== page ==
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Nebelung Cat Health Problems: 6 Common Issues

nebelung cat in vet clinic
Image Credit: Juice Flair, Shutterstock
Last Updated on November 16, 2023 by Savannah Stanfield

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Dr. Tabitha Henson (Vet)

The information is current and up-to-date in accordance with the latest veterinarian research.

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Nebelung cats are still a relatively rare breed. They have a very long lifespan of up to 18 years. But because they have only been around since the 1980s, there still isn’t a lot known about their overall health and any health conditions they are more prone to suffering from. Because of this, it can be hard to know what you might be getting into if you’re thinking about owning one.

What we do know is that they are genetically related to Russian Blue cats and are sometimes called “long-haired Russian Blues.” That means that any health problem a Russian Blue cat could get, a Nebelung could potentially get it, too. Plus, they are cats, so any diseases that are common among cats, in general, can affect a Nebelung also. In this article, we’ll look at some of the potential health problems that may affect a Nebelung.

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The 6 Nebelung Cat Health Problems

1. Bladder Stones

Bladder stones and other urinary tract diseases are commonly seen in Russian Blue cats. With that being said, it doesn’t necessarily mean that your Nebelung will have them, but it’s worth mentioning since Nebelungs are related to Russian Blues. In fact, a Russian Blue was used in the creation of the Nebelung breed, so Nebelungs and Russian Blues do share some DNA so bladder stones are definitely worth mentioning.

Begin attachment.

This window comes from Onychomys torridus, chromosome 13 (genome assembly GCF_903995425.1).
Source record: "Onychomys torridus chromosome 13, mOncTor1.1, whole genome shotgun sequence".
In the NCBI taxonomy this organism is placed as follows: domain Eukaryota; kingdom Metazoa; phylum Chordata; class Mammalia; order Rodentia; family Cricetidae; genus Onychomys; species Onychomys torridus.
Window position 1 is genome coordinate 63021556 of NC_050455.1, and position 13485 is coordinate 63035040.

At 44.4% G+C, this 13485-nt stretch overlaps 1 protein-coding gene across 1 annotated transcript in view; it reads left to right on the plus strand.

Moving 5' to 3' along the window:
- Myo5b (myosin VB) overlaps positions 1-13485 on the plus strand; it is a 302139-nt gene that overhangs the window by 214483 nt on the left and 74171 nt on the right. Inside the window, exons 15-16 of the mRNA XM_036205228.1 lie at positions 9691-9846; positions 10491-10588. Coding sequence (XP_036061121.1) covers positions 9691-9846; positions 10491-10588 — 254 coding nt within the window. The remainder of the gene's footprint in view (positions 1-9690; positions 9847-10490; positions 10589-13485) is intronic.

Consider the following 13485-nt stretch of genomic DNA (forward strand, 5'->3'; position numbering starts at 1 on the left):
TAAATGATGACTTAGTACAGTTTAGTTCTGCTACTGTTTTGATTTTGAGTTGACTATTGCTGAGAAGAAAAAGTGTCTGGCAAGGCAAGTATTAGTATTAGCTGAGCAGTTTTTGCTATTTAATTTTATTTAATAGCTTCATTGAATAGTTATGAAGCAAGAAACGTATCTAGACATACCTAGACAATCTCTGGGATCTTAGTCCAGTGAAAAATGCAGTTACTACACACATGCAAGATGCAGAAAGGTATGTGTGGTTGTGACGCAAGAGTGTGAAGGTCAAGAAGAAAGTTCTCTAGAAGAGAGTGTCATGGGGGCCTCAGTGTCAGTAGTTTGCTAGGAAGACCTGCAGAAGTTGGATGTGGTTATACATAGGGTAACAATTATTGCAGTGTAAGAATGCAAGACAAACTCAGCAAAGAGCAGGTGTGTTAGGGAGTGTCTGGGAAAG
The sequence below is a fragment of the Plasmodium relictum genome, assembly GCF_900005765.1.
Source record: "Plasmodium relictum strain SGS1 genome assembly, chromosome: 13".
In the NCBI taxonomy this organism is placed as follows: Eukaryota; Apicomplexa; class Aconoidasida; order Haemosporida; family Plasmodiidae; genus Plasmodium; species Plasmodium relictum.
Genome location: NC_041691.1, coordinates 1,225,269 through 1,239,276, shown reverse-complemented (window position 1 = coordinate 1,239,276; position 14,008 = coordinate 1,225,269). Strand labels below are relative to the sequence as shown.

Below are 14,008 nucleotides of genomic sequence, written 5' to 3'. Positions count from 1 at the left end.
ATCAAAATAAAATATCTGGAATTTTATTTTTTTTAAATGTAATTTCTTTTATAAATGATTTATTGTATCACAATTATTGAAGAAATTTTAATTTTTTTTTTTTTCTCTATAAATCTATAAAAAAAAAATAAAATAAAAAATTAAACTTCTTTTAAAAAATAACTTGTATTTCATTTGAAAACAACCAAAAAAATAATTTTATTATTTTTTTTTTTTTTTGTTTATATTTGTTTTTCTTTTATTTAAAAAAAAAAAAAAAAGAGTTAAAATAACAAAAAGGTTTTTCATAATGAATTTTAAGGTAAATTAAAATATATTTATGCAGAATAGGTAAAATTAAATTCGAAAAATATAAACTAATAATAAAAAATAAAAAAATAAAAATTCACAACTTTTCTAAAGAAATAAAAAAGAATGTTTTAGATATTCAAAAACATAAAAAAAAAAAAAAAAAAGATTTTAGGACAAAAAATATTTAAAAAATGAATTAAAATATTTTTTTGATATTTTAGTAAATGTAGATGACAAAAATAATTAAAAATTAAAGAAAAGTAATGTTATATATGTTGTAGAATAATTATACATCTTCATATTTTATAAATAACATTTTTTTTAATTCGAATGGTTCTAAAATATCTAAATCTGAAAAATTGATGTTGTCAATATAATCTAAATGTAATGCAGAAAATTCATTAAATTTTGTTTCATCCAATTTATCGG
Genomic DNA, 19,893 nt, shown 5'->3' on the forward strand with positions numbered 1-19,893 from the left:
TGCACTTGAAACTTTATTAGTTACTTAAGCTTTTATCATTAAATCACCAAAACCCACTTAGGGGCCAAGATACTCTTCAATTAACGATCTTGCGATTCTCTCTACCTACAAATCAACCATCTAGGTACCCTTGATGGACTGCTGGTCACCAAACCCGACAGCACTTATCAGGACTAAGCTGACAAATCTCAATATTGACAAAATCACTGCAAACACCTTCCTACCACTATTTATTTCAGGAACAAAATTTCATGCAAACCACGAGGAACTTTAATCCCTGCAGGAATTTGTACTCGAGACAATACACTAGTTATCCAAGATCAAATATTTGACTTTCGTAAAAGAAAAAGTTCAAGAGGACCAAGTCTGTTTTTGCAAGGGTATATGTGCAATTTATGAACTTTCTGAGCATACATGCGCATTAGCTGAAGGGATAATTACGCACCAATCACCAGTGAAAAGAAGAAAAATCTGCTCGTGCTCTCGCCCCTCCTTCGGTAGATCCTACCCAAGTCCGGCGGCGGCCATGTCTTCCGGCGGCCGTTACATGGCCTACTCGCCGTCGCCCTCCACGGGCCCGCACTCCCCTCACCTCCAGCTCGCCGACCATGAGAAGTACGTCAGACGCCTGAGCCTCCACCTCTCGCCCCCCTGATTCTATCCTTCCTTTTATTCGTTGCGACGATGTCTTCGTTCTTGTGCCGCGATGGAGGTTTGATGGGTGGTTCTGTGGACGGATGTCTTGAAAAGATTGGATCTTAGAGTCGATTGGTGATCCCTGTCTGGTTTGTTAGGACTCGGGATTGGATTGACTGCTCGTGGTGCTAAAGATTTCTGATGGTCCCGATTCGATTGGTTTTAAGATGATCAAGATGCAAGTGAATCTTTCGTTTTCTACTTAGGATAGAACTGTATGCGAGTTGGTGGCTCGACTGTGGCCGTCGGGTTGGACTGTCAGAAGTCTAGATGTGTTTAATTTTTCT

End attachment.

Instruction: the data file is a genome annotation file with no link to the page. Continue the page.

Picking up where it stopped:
Bladder stones are formations of minerals that develop in the bladder and can cause problems with urination. Symptoms of bladder stones include blood in your cat’s urine or straining to urinate. The condition can be painful, and in some cases, the stones can obstruct the urethra and your cat won’t be able to urinate at all. If that happens, it’s an emergency situation and your cat would need to see a vet immediately.

nebelung cat playing on the floor
Image Credit: Milada Vigerova, Pixabay

2. Dental Disease

Dental disease is one of the most common health problems seen in cats regardless of their breed, which means that your Nebelung is just as prone to having it as other cat breeds are. More than half of cats over 3 years old have some sort of dental disease, with the most common being gingivitis, periodontal disease, or tooth resorption.

If your Nebelung has dental disease, it may not be detectable just by looking at your cat. A veterinarian can confirm dental disease during a physical exam of your cat. Some cats with dental disease may express symptoms such as bad breath, trouble chewing food, pawing at the mouth, and excessive drooling depending on how much the disease has progressed.

3. Feline Diabetes and Obesity

We’ve put these two together because although it’s still not 100% what causes diabetes in cats, obesity is one of the primary risk factors. With that being said, a Nebelung that is obese is not necessarily going to develop diabetes, and a cat that develops diabetes doesn’t have to be obese. We just listed them together because they are so closely linked.